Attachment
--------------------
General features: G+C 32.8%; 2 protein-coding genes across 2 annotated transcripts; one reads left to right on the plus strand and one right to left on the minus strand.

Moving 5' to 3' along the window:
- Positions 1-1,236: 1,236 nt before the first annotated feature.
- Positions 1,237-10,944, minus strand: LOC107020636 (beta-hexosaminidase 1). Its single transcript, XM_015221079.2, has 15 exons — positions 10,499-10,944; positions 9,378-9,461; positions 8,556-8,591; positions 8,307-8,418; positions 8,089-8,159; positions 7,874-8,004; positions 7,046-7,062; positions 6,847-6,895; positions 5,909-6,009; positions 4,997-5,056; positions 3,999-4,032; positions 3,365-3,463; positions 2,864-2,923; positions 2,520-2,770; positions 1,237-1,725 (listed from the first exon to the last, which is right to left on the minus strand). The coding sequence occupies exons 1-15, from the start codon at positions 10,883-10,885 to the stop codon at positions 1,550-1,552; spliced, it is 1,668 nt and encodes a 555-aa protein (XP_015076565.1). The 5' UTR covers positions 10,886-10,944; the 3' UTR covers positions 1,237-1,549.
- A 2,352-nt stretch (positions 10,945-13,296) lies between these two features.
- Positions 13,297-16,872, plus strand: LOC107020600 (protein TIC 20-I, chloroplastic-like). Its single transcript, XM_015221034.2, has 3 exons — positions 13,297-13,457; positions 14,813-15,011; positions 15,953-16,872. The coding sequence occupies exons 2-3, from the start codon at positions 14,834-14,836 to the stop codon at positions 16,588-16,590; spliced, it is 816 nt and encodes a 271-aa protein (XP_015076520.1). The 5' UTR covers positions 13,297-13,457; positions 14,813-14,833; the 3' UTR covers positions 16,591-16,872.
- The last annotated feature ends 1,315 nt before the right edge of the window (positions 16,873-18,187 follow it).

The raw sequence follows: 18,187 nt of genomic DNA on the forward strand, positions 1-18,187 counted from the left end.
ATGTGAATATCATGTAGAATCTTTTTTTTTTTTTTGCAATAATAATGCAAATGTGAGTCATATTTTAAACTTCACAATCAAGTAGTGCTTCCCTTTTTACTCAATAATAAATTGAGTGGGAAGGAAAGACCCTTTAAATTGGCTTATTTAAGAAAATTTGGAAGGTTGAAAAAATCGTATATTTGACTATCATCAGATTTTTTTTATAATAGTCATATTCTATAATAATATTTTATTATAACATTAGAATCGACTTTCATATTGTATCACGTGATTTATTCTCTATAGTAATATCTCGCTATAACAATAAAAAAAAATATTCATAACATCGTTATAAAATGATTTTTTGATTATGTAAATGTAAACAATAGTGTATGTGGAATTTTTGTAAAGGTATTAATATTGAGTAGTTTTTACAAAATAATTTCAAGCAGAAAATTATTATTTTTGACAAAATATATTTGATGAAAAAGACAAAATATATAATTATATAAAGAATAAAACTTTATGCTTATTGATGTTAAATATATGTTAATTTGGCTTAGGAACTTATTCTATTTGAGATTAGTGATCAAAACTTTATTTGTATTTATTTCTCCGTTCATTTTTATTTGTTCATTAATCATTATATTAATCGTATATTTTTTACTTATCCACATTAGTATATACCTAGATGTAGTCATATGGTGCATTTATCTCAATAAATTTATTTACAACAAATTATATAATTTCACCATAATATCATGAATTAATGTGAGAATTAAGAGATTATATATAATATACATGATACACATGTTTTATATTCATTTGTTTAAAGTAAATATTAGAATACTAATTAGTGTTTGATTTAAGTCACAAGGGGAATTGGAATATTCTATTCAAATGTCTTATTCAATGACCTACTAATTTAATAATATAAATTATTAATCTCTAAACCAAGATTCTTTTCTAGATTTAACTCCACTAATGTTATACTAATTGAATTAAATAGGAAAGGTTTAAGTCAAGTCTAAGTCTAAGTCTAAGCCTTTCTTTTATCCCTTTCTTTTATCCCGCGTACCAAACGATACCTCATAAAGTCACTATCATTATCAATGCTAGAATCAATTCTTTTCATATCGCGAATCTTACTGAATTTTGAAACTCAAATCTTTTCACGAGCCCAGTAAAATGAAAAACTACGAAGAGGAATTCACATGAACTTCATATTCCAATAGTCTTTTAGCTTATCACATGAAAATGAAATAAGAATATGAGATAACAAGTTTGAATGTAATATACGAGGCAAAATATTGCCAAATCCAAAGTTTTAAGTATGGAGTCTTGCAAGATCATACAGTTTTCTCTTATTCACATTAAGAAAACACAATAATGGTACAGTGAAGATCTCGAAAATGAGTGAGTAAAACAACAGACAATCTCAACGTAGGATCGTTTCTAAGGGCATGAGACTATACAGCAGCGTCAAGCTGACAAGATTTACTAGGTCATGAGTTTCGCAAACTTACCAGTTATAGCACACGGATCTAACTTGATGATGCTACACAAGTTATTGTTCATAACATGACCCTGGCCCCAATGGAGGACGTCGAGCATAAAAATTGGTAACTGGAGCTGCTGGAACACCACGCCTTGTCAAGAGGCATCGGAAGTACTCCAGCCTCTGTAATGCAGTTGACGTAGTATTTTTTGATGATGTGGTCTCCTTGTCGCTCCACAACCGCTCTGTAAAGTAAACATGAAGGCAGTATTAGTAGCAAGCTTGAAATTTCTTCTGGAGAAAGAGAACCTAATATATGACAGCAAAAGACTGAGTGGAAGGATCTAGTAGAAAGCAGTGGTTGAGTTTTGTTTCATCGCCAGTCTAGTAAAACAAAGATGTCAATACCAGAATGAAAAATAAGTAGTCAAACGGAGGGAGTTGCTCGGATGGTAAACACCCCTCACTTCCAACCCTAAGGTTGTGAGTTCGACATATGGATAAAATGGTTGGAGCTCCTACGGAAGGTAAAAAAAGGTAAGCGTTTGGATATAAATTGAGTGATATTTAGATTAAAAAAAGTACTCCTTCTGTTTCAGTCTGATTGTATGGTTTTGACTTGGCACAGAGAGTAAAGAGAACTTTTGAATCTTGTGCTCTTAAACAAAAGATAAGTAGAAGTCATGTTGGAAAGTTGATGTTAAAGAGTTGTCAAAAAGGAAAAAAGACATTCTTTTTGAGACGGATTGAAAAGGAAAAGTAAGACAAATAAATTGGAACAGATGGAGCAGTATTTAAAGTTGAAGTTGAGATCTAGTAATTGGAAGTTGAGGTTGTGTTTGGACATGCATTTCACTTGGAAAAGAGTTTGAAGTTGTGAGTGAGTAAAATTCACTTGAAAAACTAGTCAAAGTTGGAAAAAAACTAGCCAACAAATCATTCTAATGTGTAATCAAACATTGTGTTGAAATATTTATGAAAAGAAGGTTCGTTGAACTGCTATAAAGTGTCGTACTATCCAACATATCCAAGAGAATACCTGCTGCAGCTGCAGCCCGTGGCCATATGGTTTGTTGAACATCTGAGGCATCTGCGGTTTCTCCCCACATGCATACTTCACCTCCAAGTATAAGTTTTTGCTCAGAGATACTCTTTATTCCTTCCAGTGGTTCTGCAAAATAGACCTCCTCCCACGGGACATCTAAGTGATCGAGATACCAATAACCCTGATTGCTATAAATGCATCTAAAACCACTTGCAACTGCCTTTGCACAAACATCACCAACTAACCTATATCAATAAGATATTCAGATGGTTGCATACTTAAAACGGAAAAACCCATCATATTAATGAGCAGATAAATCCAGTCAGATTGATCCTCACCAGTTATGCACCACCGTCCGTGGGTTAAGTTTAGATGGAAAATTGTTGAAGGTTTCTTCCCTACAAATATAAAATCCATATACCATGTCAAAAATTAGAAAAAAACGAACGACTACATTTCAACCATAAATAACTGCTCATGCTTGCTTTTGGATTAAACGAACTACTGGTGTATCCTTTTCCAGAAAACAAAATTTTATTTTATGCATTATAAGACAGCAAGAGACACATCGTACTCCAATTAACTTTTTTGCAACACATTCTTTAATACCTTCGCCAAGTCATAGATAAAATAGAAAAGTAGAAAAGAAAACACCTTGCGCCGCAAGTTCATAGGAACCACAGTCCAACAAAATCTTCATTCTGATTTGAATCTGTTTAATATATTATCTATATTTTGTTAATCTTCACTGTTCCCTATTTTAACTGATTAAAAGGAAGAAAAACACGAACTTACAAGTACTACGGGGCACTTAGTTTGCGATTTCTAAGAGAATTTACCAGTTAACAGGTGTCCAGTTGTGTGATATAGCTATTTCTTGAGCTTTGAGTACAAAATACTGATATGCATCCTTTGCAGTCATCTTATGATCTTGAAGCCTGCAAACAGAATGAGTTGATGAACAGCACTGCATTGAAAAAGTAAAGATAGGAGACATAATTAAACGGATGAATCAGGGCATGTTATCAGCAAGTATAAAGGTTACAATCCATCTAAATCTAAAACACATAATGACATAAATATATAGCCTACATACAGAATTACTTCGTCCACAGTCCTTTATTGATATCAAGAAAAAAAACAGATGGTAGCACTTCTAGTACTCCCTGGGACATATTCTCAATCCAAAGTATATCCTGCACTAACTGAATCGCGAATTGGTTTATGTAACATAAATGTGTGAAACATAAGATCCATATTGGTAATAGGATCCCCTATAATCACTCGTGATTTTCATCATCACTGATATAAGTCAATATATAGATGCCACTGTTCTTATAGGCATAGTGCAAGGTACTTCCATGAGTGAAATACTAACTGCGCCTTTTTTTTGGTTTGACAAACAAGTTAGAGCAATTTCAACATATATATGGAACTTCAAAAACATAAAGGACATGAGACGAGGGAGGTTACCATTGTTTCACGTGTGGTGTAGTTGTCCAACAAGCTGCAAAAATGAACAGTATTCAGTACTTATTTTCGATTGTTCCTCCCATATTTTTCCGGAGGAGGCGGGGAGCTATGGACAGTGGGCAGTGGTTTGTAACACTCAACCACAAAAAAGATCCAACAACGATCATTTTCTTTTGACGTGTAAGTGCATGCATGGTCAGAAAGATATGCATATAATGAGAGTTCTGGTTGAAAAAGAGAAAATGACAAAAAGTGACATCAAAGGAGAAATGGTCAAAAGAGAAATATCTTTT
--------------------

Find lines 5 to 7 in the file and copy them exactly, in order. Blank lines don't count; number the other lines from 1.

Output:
- A 2,352-nt stretch (positions 10,945-13,296) lies between these two features.
- Positions 13,297-16,872, plus strand: LOC107020600 (protein TIC 20-I, chloroplastic-like). Its single transcript, XM_015221034.2, has 3 exons — positions 13,297-13,457; positions 14,813-15,011; positions 15,953-16,872. The coding sequence occupies exons 2-3, from the start codon at positions 14,834-14,836 to the stop codon at positions 16,588-16,590; spliced, it is 816 nt and encodes a 271-aa protein (XP_015076520.1). The 5' UTR covers positions 13,297-13,457; positions 14,813-14,833; the 3' UTR covers positions 16,591-16,872.
- The last annotated feature ends 1,315 nt before the right edge of the window (positions 16,873-18,187 follow it).